Innovation: A Taxonomy

The clearest example of consensus was the first item on the final compilation, the printing press. Ten of the 12 people who submitted rankings had it at or near the top. To draw another parallel to our Influential Americans survey, the printing press was the counterpart to Abraham Lincoln as the clear consensus for the top choice. And just as that previous exercise revealed the major patterns through which historical figures had exerted influence—as political leaders in times of crisis, as industrial pioneers, through pop culture or design—a set of categories emerged from the individual nominations. One of our panelists, Leslie Berlin, a historian of business at Stanford, organized her nominations not as an overall list but grouped into functional categories. From our panelists’ nominations, a similar but slightly broader set of categories emerges. Here is my adaptation of Berlin’s useful scheme:

Innovations that expand the human intellect and its creative, expressive, and even moral possibilities. This group includes the printing press (1) and also paper, (6) and now of course the Internet, (9) the personal computer, (16) and the underlying technology for the modern data age, semiconductor electronics (4), plus photography (29). Charles C. Mann, the science writer and frequent Atlantic contributor, put writing third, behind fire and agricultural improvements, including the domestication of animals. Walter Isaacson, the biographer of Steve Jobs, Albert Einstein, and Benjamin Franklin, ranked as his top three innovations items from this category: alphabetization, paper, and the printing press.

Innovations that are integral to the physical and operating infrastructure of the modern world. George Dyson, the technology writer, said that cement, which in the end ranked 37th, was a crucial early innovation, “at the foundation of civilization as we know it—most of which would collapse without it.” Three of the top five choices from John Doerr were in this category: electrical systems were first, indoor plumbing was second, and filtration systems to create potable water were fifth. (One panelist mentioned aqueducts.) Doerr said that in much of today’s poor world, “the payoff of clean water, in terms of community prosperity,” is at least 20‑to-1. In our ranking, electricity was No. 2 and sanitation systems were No. 12. Through the past half century, air-conditioning (44) played a major role in America’s expansion across the Sun Belt. Air-conditioning is now having a similar effect in China, India, the Gulf states, and elsewhere. Our panelist Joi Ito, the head of the Media Lab at MIT, said that air-conditioning “was famously identified by Lee Kuan Yew of Singapore as the technology that allowed residents to have white-collar work, and that empowered populations living in temperate climates.”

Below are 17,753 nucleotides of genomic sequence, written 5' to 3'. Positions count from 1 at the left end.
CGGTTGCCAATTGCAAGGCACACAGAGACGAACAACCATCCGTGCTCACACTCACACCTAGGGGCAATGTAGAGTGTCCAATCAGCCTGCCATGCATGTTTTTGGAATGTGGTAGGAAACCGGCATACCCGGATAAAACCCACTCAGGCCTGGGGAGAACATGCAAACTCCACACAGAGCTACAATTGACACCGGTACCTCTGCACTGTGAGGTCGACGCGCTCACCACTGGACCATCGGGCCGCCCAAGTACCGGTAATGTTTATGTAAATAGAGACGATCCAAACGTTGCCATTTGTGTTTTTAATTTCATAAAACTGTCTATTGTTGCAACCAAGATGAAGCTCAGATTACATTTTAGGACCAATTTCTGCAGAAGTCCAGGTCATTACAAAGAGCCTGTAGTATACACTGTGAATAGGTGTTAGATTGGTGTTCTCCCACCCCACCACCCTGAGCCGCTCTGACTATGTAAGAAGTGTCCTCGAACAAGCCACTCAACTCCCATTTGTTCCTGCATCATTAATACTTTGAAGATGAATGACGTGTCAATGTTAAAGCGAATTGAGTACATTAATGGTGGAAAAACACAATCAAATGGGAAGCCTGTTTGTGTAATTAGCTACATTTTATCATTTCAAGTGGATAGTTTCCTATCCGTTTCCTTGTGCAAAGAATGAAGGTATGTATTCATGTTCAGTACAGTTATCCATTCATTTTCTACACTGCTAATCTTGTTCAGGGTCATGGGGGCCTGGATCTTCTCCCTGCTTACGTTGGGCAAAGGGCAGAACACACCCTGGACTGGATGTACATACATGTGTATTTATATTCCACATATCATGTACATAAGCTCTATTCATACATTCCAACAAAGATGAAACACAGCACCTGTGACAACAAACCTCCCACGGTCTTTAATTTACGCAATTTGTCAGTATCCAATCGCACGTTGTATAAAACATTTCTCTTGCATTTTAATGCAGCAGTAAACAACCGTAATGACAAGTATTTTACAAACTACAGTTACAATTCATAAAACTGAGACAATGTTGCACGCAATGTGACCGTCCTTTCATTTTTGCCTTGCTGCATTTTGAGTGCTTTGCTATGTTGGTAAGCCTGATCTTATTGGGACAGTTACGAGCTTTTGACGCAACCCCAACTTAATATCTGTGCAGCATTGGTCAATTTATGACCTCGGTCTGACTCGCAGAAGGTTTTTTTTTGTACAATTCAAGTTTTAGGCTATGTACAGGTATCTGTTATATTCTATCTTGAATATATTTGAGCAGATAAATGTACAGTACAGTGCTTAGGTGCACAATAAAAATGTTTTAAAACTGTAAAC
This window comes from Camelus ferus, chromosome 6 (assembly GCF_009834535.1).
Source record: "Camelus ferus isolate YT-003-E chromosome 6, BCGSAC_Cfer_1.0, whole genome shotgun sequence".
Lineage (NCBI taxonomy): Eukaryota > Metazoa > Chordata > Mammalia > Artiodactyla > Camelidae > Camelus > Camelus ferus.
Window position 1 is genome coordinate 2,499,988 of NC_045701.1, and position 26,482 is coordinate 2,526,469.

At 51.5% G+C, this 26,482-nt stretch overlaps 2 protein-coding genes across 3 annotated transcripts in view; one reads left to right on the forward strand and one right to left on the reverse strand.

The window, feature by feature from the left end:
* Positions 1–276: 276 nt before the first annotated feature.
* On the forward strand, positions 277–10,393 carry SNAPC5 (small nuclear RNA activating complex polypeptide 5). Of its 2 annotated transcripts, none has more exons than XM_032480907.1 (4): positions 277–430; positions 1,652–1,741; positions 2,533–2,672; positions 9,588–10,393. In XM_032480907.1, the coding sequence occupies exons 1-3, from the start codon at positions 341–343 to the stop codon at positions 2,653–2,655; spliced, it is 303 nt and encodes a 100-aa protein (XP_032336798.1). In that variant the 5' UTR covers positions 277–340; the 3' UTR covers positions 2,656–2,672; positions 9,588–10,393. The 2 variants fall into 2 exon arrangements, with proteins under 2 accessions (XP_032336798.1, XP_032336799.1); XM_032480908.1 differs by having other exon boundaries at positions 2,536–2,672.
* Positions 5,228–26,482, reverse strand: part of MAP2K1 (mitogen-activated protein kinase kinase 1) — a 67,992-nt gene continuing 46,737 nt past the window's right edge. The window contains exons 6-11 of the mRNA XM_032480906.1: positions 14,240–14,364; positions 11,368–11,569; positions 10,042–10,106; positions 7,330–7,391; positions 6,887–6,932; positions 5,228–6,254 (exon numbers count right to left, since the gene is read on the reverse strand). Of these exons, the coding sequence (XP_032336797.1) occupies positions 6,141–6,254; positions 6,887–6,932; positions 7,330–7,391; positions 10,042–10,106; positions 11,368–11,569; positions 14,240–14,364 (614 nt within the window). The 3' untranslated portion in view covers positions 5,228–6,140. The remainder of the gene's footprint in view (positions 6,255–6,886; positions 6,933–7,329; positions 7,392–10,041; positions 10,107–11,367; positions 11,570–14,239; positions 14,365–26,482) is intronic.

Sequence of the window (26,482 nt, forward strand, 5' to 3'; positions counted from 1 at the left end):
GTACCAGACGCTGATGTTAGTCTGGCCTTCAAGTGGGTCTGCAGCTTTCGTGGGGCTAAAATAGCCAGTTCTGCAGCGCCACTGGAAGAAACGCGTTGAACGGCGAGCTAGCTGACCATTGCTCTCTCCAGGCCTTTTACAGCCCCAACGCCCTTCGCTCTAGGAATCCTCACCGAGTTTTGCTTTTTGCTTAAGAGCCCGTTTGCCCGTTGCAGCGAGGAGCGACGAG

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James Fallows is a national correspondent for The Atlantic and has written for the magazine since the late 1970s. He has reported extensively from outside the United States and once worked as President Carter's chief speechwriter. His latest book is China Airborne. More

James Fallows is based in Washington as a national correspondent for The Atlantic. He has worked for the magazine for nearly 30 years and in that time has also lived in Seattle, Berkeley, Austin, Tokyo, Kuala Lumpur, Shanghai, and Beijing. He was raised in Redlands, California, received his undergraduate degree in American history and literature from Harvard, and received a graduate degree in economics from Oxford as a Rhodes scholar. In addition to working for The Atlantic, he has spent two years as chief White House speechwriter for Jimmy Carter, two years as the editor of US News & World Report, and six months as a program designer at Microsoft. He is an instrument-rated private pilot. He is also now the chair in U.S. media at the U.S. Studies Centre at the University of Sydney, in Australia.

Fallows has been a finalist for the National Magazine Award five times and has won once; he has also won the American Book Award for nonfiction and a N.Y. Emmy award for the documentary series Doing Business in China. He was the founding chairman of the New America Foundation. His recent books Blind Into Baghdad (2006) and Postcards From Tomorrow Square (2009) are based on his writings for The Atlantic. His latest book is China Airborne. He is married to Deborah Fallows, author of the recent book Dreaming in Chinese. They have two married sons.

Fallows welcomes and frequently quotes from reader mail sent via the "Email" button below. Unless you specify otherwise, we consider any incoming mail available for possible quotation -- but not with the sender's real name unless you explicitly state that it may be used. If you are wondering why Fallows does not use a "Comments" field below his posts, please see previous explanations here and here.